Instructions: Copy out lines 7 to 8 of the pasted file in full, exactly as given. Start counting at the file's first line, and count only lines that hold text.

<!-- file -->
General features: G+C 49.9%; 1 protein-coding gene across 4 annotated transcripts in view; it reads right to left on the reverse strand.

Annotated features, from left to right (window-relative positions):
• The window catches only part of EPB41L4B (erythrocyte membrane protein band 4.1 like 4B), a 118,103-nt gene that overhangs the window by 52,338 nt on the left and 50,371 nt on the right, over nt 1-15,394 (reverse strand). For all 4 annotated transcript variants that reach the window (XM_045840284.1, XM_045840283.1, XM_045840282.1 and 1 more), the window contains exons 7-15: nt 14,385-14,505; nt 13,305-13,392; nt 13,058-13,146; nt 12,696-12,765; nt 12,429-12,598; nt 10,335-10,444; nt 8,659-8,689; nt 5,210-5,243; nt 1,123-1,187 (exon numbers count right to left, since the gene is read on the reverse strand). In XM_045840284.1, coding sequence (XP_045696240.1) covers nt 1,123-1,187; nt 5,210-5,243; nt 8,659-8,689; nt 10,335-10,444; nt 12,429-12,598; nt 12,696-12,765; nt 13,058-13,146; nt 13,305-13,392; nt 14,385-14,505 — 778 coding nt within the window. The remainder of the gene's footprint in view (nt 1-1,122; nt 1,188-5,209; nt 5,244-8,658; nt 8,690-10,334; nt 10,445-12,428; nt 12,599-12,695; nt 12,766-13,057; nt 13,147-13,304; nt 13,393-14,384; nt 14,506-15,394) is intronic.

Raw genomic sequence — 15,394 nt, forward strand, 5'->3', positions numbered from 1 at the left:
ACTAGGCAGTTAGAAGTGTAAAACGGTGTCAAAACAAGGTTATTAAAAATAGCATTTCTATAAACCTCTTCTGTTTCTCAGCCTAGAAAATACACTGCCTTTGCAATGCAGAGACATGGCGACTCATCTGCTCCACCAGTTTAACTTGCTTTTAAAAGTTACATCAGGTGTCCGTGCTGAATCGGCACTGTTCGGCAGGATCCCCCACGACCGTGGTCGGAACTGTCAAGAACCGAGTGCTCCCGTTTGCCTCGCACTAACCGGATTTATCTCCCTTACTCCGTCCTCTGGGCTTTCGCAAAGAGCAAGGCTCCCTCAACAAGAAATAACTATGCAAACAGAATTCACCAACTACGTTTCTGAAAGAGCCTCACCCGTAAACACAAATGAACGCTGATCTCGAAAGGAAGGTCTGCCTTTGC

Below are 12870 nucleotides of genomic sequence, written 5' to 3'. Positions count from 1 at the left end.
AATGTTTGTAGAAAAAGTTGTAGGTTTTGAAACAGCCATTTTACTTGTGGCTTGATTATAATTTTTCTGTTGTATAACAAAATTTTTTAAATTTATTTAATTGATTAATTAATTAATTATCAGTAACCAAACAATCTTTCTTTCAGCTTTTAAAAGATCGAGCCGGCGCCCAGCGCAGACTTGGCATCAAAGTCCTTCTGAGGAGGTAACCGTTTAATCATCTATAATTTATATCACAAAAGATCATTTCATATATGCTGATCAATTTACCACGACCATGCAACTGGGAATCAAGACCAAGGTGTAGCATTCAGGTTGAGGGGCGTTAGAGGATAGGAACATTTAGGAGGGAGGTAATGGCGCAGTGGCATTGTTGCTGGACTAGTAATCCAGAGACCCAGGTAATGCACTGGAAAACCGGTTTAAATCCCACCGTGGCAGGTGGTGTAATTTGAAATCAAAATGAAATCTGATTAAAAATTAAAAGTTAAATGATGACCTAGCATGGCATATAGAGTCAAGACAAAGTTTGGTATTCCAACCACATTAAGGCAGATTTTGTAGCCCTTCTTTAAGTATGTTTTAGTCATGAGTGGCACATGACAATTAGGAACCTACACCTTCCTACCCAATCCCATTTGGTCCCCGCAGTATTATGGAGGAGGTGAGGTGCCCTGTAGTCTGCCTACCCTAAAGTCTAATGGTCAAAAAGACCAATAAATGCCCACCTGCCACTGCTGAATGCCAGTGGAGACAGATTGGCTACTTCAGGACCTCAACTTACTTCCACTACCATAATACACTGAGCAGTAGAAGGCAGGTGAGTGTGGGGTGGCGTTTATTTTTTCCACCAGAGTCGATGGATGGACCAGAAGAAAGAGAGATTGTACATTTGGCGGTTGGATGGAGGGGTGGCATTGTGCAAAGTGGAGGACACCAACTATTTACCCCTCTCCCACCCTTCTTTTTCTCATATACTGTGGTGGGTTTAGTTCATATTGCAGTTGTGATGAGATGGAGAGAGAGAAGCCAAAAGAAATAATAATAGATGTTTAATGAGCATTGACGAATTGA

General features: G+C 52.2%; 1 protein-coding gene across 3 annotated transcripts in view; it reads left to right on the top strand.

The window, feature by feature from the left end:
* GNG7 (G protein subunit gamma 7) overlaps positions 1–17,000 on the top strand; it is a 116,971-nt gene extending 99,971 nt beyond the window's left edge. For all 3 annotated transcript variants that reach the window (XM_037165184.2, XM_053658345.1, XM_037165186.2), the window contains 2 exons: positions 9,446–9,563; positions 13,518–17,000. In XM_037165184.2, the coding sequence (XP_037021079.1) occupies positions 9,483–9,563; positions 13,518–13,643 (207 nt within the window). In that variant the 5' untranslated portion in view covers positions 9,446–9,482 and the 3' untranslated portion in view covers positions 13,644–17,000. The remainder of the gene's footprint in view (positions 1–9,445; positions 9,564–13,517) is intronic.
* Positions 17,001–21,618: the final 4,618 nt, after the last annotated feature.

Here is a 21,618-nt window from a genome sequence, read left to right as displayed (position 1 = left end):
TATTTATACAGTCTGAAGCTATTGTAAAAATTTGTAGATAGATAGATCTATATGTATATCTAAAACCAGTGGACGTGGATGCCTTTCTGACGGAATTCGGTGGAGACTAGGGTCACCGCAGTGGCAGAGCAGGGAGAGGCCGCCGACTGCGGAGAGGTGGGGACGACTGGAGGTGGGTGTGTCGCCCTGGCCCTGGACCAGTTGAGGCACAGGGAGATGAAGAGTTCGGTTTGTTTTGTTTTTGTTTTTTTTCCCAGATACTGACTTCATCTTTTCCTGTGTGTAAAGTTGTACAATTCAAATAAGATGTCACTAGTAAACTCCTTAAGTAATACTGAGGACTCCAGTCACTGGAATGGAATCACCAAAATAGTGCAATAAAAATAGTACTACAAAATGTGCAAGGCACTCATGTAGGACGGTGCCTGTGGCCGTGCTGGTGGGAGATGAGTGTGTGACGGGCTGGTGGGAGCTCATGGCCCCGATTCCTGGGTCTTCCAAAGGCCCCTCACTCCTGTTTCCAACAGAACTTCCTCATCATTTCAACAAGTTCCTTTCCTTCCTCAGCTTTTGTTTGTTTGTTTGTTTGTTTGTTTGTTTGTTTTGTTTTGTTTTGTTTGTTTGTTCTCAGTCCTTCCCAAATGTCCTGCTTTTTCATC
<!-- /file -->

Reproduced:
AATGTTTGTAGAAAAAGTTGTAGGTTTTGAAACAGCCATTTTACTTGTGGCTTGATTATAATTTTTCTGTTGTATAACAAAATTTTTTAAATTTATTTAATTGATTAATTAATTAATTATCAGTAACCAAACAATCTTTCTTTCAGCTTTTAAAAGATCGAGCCGGCGCCCAGCGCAGACTTGGCATCAAAGTCCTTCTGAGGAGGTAACCGTTTAATCATCTATAATTTATATCACAAAAGATCATTTCATATATGCTGATCAATTTACCACGACCATGCAACTGGGAATCAAGACCAAGGTGTAGCATTCAGGTTGAGGGGCGTTAGAGGATAGGAACATTTAGGAGGGAGGTAATGGCGCAGTGGCATTGTTGCTGGACTAGTAATCCAGAGACCCAGGTAATGCACTGGAAAACCGGTTTAAATCCCACCGTGGCAGGTGGTGTAATTTGAAATCAAAATGAAATCTGATTAAAAATTAAAAGTTAAATGATGACCTAGCATGGCATATAGAGTCAAGACAAAGTTTGGTATTCCAACCACATTAAGGCAGATTTTGTAGCCCTTCTTTAAGTATGTTTTAGTCATGAGTGGCACATGACAATTAGGAACCTACACCTTCCTACCCAATCCCATTTGGTCCCCGCAGTATTATGGAGGAGGTGAGGTGCCCTGTAGTCTGCCTACCCTAAAGTCTAATGGTCAAAAAGACCAATAAATGCCCACCTGCCACTGCTGAATGCCAGTGGAGACAGATTGGCTACTTCAGGACCTCAACTTACTTCCACTACCATAATACACTGAGCAGTAGAAGGCAGGTGAGTGTGGGGTGGCGTTTATTTTTTCCACCAGAGTCGATGGATGGACCAGAAGAAAGAGAGATTGTACATTTGGCGGTTGGATGGAGGGGTGGCATTGTGCAAAGTGGAGGACACCAACTATTTACCCCTCTCCCACCCTTCTTTTTCTCATATACTGTGGTGGGTTTAGTTCATATTGCAGTTGTGATGAGATGGAGAGAGAGAAGCCAAAAGAAATAATAATAGATGTTTAATGAGCATTGACGAATTGA

General features: G+C 52.2%; 1 protein-coding gene across 3 annotated transcripts in view; it reads left to right on the top strand.